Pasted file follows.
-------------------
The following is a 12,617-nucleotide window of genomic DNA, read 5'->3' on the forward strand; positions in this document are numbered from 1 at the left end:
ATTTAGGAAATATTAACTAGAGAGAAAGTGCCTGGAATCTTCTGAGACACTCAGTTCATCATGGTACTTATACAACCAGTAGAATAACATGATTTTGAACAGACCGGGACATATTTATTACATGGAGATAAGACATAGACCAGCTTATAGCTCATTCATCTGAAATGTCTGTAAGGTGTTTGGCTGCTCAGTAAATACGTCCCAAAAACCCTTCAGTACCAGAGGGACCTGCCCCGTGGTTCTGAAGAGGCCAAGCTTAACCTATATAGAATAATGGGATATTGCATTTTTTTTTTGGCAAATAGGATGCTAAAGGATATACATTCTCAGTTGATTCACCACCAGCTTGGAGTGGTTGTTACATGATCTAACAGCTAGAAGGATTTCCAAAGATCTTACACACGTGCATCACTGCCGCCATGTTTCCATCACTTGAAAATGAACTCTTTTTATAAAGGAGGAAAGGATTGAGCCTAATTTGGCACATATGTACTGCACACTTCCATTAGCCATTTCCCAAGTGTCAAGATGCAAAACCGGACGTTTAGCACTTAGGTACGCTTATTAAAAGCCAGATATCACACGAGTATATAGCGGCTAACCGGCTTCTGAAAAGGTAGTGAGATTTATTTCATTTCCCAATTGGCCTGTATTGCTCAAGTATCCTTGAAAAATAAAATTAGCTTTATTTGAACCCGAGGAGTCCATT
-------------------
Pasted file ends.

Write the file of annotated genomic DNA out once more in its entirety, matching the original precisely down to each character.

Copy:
The following is a 12,617-nucleotide window of genomic DNA, read 5'->3' on the forward strand; positions in this document are numbered from 1 at the left end:
ATTTAGGAAATATTAACTAGAGAGAAAGTGCCTGGAATCTTCTGAGACACTCAGTTCATCATGGTACTTATACAACCAGTAGAATAACATGATTTTGAACAGACCGGGACATATTTATTACATGGAGATAAGACATAGACCAGCTTATAGCTCATTCATCTGAAATGTCTGTAAGGTGTTTGGCTGCTCAGTAAATACGTCCCAAAAACCCTTCAGTACCAGAGGGACCTGCCCCGTGGTTCTGAAGAGGCCAAGCTTAACCTATATAGAATAATGGGATATTGCATTTTTTTTTTGGCAAATAGGATGCTAAAGGATATACATTCTCAGTTGATTCACCACCAGCTTGGAGTGGTTGTTACATGATCTAACAGCTAGAAGGATTTCCAAAGATCTTACACACGTGCATCACTGCCGCCATGTTTCCATCACTTGAAAATGAACTCTTTTTATAAAGGAGGAAAGGATTGAGCCTAATTTGGCACATATGTACTGCACACTTCCATTAGCCATTTCCCAAGTGTCAAGATGCAAAACCGGACGTTTAGCACTTAGGTACGCTTATTAAAAGCCAGATATCACACGAGTATATAGCGGCTAACCGGCTTCTGAAAAGGTAGTGAGATTTATTTCATTTCCCAATTGGCCTGTATTGCTCAAGTATCCTTGAAAAATAAAATTAGCTTTATTTGAACCCGAGGAGTCCATT